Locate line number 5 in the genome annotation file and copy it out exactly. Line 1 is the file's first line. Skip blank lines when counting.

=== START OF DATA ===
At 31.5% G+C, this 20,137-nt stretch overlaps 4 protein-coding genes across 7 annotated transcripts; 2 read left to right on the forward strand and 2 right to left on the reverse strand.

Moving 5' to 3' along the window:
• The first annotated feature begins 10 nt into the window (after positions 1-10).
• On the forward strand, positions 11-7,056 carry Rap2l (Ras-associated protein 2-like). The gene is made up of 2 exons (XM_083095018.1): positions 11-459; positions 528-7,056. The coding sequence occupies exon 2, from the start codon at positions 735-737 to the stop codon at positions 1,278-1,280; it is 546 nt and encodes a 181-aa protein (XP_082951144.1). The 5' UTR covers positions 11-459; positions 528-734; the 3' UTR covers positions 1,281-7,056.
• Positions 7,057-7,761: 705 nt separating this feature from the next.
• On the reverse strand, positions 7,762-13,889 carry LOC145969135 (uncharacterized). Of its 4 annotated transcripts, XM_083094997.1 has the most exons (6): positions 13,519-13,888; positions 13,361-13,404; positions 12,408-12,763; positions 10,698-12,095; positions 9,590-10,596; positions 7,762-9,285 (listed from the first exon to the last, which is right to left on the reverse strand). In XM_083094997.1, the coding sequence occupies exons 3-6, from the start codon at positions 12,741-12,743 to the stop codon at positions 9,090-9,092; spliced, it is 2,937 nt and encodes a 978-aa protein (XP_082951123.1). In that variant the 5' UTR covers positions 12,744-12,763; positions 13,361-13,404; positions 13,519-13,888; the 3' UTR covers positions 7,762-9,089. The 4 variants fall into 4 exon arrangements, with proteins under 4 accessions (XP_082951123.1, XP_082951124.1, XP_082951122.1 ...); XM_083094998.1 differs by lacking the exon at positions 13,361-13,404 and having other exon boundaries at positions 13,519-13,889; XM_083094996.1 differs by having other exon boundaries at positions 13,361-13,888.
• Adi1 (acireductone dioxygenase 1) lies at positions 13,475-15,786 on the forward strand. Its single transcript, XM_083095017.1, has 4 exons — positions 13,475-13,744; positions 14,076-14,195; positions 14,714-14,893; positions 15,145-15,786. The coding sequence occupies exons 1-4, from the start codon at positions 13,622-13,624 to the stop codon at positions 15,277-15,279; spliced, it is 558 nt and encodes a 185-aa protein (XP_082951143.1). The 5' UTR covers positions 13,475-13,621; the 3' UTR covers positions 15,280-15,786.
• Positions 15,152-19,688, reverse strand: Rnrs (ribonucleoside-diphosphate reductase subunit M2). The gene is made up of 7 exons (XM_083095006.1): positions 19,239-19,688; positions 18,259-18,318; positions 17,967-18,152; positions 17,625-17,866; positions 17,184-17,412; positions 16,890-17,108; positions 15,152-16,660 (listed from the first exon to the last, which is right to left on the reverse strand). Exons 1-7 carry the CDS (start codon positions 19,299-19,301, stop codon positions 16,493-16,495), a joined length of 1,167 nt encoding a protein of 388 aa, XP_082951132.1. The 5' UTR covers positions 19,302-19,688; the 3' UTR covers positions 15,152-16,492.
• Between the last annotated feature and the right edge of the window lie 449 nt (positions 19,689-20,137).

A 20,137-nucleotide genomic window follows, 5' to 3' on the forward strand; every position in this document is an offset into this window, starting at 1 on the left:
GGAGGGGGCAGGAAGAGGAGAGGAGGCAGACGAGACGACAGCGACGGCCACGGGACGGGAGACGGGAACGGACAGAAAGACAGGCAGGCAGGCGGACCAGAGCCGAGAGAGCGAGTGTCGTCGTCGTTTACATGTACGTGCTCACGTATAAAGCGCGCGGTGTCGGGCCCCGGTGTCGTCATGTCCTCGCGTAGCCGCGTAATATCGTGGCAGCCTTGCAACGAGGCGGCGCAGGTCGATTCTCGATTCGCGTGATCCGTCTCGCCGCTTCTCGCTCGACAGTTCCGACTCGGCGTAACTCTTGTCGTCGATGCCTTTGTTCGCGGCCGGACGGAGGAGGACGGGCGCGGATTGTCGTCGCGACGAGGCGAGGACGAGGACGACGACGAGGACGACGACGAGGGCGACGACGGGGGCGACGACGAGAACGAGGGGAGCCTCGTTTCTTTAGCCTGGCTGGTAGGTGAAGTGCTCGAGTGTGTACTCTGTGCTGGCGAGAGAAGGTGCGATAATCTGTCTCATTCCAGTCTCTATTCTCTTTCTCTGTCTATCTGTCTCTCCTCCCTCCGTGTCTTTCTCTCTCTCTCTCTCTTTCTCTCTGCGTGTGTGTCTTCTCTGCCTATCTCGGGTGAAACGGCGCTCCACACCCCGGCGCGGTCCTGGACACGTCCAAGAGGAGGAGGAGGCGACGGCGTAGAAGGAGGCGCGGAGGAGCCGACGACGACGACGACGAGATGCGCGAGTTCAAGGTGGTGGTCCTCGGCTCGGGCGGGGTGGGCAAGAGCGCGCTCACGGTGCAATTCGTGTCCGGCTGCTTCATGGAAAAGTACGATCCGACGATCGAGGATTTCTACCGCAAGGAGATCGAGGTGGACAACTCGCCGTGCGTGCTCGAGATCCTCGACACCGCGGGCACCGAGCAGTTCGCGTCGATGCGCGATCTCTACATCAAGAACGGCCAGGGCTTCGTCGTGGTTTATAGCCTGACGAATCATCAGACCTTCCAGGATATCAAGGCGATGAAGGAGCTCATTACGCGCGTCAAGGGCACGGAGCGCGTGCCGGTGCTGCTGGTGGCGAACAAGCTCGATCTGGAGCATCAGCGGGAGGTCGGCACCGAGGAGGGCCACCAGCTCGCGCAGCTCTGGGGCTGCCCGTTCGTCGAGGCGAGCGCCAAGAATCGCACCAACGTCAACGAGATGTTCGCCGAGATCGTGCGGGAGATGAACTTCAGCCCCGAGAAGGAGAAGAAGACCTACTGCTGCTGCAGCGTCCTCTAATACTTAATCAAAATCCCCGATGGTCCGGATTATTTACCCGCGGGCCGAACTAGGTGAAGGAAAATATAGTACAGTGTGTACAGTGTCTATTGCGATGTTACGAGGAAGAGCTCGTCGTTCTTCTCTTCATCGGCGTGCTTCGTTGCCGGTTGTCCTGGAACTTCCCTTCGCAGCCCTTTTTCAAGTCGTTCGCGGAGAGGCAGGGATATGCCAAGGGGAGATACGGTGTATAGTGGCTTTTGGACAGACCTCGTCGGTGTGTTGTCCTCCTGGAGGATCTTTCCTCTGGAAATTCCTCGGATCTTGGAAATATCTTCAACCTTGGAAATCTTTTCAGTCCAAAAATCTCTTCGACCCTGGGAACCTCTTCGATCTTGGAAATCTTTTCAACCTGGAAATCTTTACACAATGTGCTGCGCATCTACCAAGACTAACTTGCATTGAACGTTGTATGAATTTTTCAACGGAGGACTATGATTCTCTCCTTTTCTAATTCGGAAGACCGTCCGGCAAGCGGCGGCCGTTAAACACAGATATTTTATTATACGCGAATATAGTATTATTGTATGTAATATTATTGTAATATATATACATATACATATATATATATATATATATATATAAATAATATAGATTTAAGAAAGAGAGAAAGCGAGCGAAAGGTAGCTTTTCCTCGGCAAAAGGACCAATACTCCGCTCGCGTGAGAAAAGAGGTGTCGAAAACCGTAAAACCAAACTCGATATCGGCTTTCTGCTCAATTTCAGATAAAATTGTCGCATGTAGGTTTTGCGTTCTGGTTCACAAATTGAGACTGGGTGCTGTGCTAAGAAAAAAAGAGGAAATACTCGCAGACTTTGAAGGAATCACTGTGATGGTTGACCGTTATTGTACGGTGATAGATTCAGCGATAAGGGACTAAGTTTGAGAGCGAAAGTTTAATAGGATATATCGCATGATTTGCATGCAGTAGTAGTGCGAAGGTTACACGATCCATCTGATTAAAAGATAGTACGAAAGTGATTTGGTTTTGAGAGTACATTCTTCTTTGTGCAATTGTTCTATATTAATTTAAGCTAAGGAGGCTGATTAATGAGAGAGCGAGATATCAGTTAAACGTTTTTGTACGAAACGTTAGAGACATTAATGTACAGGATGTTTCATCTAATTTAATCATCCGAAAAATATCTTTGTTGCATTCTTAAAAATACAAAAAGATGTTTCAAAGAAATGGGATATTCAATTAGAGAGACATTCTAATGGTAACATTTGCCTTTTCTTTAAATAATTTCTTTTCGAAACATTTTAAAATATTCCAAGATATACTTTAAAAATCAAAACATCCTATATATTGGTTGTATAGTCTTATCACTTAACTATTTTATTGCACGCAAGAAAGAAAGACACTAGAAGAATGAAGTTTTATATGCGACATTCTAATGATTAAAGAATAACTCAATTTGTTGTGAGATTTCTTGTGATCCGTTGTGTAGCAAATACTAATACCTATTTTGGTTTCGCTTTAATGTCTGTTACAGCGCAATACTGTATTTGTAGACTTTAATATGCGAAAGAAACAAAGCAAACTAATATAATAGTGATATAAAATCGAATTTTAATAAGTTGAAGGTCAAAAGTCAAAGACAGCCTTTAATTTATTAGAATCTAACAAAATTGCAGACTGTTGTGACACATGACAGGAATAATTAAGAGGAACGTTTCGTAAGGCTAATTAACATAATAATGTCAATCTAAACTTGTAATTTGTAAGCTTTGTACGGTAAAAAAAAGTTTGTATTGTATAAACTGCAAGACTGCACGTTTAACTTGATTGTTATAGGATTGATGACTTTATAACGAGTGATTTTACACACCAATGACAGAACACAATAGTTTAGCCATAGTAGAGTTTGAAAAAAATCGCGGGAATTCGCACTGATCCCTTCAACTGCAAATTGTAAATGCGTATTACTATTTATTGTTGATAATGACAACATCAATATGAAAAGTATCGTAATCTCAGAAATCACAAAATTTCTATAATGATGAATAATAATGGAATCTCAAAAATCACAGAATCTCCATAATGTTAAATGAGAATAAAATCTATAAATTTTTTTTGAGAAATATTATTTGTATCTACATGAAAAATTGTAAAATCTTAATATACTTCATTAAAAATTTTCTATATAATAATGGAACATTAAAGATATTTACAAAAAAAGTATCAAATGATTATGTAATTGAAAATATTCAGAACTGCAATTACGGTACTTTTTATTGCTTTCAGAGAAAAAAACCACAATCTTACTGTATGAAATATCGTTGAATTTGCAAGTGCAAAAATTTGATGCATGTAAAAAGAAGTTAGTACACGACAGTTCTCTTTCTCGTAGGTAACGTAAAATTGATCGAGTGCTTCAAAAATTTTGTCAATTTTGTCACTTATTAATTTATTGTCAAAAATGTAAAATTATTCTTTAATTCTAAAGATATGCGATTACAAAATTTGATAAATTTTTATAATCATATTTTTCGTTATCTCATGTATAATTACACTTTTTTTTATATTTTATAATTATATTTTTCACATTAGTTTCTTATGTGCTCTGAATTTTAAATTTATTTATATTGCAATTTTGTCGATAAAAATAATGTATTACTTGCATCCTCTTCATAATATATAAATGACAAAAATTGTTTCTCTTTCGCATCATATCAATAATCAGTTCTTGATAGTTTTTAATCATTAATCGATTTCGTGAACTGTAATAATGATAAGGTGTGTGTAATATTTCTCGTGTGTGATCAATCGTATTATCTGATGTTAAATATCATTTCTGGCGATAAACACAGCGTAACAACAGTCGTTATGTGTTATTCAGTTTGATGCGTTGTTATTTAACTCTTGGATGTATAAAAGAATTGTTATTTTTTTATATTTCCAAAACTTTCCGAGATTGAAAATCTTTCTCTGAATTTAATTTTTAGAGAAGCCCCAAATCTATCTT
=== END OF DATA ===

• Positions 7,057-7,761: 705 nt separating this feature from the next.